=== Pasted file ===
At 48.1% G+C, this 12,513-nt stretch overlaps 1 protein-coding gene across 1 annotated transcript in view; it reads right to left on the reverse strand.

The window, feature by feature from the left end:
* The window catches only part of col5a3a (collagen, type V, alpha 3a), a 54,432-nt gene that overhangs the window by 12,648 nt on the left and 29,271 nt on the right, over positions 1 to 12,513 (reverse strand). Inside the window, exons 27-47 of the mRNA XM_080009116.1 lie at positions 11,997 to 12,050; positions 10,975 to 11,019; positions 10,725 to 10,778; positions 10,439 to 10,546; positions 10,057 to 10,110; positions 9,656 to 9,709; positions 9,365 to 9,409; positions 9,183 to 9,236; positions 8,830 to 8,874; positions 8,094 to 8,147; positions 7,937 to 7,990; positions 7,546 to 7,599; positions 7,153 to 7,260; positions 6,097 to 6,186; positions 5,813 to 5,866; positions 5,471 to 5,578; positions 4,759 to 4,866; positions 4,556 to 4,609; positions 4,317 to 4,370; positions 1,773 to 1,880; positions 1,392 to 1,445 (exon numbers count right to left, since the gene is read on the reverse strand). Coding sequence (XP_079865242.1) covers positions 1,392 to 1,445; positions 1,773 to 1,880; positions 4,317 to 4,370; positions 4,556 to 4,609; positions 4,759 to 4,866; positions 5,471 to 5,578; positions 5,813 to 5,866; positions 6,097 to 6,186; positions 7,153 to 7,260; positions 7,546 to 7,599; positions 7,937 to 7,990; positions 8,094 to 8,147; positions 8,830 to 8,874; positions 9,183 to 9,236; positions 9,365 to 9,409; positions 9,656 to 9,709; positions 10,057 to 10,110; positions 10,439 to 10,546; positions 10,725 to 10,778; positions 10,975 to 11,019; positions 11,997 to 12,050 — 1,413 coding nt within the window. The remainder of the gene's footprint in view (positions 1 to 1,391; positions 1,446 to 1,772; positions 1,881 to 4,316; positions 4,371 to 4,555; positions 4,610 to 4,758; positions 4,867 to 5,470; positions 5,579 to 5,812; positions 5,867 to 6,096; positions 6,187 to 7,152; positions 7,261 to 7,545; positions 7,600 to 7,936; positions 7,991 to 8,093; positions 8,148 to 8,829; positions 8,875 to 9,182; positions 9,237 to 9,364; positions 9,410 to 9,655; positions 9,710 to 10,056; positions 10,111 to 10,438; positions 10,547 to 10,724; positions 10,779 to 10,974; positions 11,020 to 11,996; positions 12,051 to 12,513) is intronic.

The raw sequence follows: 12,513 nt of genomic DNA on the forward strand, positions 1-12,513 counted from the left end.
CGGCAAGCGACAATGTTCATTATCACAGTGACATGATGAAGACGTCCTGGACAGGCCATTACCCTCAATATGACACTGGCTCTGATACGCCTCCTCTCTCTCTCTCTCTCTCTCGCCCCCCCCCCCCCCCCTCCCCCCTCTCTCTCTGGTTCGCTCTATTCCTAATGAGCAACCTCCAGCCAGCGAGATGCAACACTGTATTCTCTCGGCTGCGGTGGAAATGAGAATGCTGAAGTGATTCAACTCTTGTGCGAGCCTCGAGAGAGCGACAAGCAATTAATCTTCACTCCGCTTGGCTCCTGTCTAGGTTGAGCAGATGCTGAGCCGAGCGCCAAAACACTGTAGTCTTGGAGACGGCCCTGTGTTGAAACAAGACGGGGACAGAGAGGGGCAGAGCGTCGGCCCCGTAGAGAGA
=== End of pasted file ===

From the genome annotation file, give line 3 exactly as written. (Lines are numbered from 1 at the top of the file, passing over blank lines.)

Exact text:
* The window catches only part of col5a3a (collagen, type V, alpha 3a), a 54,432-nt gene that overhangs the window by 12,648 nt on the left and 29,271 nt on the right, over positions 1 to 12,513 (reverse strand). Inside the window, exons 27-47 of the mRNA XM_080009116.1 lie at positions 11,997 to 12,050; positions 10,975 to 11,019; positions 10,725 to 10,778; positions 10,439 to 10,546; positions 10,057 to 10,110; positions 9,656 to 9,709; positions 9,365 to 9,409; positions 9,183 to 9,236; positions 8,830 to 8,874; positions 8,094 to 8,147; positions 7,937 to 7,990; positions 7,546 to 7,599; positions 7,153 to 7,260; positions 6,097 to 6,186; positions 5,813 to 5,866; positions 5,471 to 5,578; positions 4,759 to 4,866; positions 4,556 to 4,609; positions 4,317 to 4,370; positions 1,773 to 1,880; positions 1,392 to 1,445 (exon numbers count right to left, since the gene is read on the reverse strand). Coding sequence (XP_079865242.1) covers positions 1,392 to 1,445; positions 1,773 to 1,880; positions 4,317 to 4,370; positions 4,556 to 4,609; positions 4,759 to 4,866; positions 5,471 to 5,578; positions 5,813 to 5,866; positions 6,097 to 6,186; positions 7,153 to 7,260; positions 7,546 to 7,599; positions 7,937 to 7,990; positions 8,094 to 8,147; positions 8,830 to 8,874; positions 9,183 to 9,236; positions 9,365 to 9,409; positions 9,656 to 9,709; positions 10,057 to 10,110; positions 10,439 to 10,546; positions 10,725 to 10,778; positions 10,975 to 11,019; positions 11,997 to 12,050 — 1,413 coding nt within the window. The remainder of the gene's footprint in view (positions 1 to 1,391; positions 1,446 to 1,772; positions 1,881 to 4,316; positions 4,371 to 4,555; positions 4,610 to 4,758; positions 4,867 to 5,470; positions 5,579 to 5,812; positions 5,867 to 6,096; positions 6,187 to 7,152; positions 7,261 to 7,545; positions 7,600 to 7,936; positions 7,991 to 8,093; positions 8,148 to 8,829; positions 8,875 to 9,182; positions 9,237 to 9,364; positions 9,410 to 9,655; positions 9,710 to 10,056; positions 10,111 to 10,438; positions 10,547 to 10,724; positions 10,779 to 10,974; positions 11,020 to 11,996; positions 12,051 to 12,513) is intronic.